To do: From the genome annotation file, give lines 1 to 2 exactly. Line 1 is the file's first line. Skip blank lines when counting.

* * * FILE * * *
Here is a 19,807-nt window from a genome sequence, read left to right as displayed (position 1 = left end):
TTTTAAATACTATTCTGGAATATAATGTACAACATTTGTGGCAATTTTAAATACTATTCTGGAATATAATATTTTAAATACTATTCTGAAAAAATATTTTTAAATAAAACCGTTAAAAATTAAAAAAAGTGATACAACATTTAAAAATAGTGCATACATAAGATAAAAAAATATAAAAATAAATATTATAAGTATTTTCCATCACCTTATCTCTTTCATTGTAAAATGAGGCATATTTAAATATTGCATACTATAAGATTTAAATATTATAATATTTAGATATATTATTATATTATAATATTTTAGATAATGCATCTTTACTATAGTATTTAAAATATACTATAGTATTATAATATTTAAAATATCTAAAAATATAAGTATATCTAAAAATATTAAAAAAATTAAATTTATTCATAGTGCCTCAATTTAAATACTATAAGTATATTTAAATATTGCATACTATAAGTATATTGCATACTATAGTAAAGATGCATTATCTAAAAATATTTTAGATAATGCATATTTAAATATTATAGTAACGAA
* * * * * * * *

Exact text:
Here is a 19,807-nt window from a genome sequence, read left to right as displayed (position 1 = left end):
TTTTAAATACTATTCTGGAATATAATGTACAACATTTGTGGCAATTTTAAATACTATTCTGGAATATAATATTTTAAATACTATTCTGAAAAAATATTTTTAAATAAAACCGTTAAAAATTAAAAAAAGTGATACAACATTTAAAAATAGTGCATACATAAGATAAAAAAATATAAAAATAAATATTATAAGTATTTTCCATCACCTTATCTCTTTCATTGTAAAATGAGGCATATTTAAATATTGCATACTATAAGATTTAAATATTATAATATTTAGATATATTATTATATTATAATATTTTAGATAATGCATCTTTACTATAGTATTTAAAATATACTATAGTATTATAATATTTAAAATATCTAAAAATATAAGTATATCTAAAAATATTAAAAAAATTAAATTTATTCATAGTGCCTCAATTTAAATACTATAAGTATATTTAAATATTGCATACTATAAGTATATTGCATACTATAGTAAAGATGCATTATCTAAAAATATTTTAGATAATGCATATTTAAATATTATAGTAACGAA